CWAE Track Sessions
Women in Academic Training and Professional Careers: Identifying and Analyzing Factors Impacting Success
Monday, 9:30 AM–11:00 AM
Washington State Convention Center, Level 6, Room 602
Committee on Women in Agricultural Economics (CWAE) Track Session
Women appear to be impacted by different barriers and reward structures than do their male counterparts at various points in their academic training and professional careers. This track session contains a collection of three papers which analyze women at different points in their academic training and professional life. This track session will stimulate discussion and contribute to a better understanding of the challenges and barriers, and opportunities, that women face first as students, and then as faculty members and leaders in their professional careers. One paper identifies factors that impact the success of students in pursuit of their undergraduate degree, with a focus on gender differences in success. The research identifies multiple points where women fail to continue their education despite being academically able to do so! Another paper addresses a problem often faced by academic couples: finding two jobs at the same institution. This paper examines how specific types of spousal and partner accommodation policies affect a university's ability to recruit and retain highly productive candidates. This paper finds that assistant professors hired under the accommodation policy at one institution are more likely than their peers to gain tenure. And the third paper addresses rewards and challenges for female leaders, providing an overview of changes in the female leadership (styles, positions, and approaches) with respect to education, family environment, and societal expectations based on literature review and cases in our profession (academia, government, non-profit, commercial enterprise, and others). This paper concludes despite no significant difference in leadership styles, that the barriers and rewards impact men and women differently.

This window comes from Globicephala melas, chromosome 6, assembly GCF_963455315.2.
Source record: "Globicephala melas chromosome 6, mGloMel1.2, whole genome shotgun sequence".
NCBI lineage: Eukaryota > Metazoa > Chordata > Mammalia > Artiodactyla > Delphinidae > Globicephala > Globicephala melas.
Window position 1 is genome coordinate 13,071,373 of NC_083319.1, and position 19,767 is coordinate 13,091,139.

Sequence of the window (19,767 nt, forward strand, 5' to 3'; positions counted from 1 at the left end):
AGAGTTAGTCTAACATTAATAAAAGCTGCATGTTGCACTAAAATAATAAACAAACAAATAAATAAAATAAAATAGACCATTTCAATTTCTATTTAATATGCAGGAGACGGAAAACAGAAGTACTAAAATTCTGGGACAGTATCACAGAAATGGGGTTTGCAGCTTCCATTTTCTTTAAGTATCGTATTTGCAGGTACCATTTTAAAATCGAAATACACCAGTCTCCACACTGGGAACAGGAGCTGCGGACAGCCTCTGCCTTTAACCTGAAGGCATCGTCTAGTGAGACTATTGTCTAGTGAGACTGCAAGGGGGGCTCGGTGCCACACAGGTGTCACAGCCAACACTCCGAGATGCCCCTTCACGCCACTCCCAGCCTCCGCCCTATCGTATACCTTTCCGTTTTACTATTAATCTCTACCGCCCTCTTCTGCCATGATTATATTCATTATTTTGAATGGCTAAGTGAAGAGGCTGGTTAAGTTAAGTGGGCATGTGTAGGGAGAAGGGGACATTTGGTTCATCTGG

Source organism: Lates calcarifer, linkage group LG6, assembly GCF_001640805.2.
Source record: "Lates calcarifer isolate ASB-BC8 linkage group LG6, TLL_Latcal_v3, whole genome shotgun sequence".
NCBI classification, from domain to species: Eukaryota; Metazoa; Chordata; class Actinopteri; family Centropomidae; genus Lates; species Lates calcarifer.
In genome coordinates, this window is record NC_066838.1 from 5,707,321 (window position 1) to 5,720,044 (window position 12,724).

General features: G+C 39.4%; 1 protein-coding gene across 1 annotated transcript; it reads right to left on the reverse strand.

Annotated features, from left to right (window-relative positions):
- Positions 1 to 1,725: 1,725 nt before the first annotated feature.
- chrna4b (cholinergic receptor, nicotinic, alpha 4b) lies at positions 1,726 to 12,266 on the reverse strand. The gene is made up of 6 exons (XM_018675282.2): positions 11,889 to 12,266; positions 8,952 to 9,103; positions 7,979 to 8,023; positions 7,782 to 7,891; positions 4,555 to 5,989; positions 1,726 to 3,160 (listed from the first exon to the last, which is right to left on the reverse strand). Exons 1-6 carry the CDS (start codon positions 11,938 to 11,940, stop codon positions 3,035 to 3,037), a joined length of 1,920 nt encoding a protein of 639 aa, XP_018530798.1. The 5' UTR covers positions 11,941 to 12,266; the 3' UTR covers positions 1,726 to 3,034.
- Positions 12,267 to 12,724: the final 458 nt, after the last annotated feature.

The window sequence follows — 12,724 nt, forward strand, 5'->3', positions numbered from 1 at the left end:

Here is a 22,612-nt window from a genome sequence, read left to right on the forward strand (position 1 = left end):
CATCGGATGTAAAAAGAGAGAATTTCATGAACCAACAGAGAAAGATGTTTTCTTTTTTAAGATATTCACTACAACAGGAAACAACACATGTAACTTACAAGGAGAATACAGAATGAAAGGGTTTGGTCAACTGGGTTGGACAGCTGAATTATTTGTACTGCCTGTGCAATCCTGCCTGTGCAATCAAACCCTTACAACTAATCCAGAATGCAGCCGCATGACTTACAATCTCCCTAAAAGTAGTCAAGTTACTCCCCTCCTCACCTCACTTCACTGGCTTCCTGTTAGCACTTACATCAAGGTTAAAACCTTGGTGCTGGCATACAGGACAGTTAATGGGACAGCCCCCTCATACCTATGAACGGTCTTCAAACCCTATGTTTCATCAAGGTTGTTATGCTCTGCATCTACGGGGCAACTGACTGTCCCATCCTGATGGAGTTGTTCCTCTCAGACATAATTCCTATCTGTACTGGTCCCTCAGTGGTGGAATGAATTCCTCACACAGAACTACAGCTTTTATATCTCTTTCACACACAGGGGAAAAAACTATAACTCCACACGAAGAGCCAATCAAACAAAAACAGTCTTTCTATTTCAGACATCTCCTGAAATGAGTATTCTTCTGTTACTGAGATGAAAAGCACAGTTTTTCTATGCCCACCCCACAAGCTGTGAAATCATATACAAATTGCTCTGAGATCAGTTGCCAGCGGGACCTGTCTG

Organizer: Vicki A. McCracken,
Moderator: Kelly M. Cobourn, Boise State University
Academic Performance and Persistence of Undergraduate Students at a Land-Grant Institution: Women and their Male Counterparts
Vicki A. McCracken, ; Diem Nguyen, American Express; Fran Hermanson, washington state university
Effects of University Partner Accommodation Policies on Productivity
Jared L. Woolstenhulme, Washington State University; Benjamin Cowan, washington state university; Jill J. McCluskey, Washington State University; Tori Byington, washington state university
When Nonconformist Meets Conformist: Rewards and Challenges for Female Leaders
Chyi-Lyi (Kathleen) Liang, University of Vermont
To Nest in the Wind - Implementation and Impacts of Career Development for Women in Personal Growth and Balancing Life
Monday, 4:30 PM–6:00 PM
Washington State Convention Center, Level 6, Room 611
Committee on Women in Agricultural Economics (CWAE) Track Session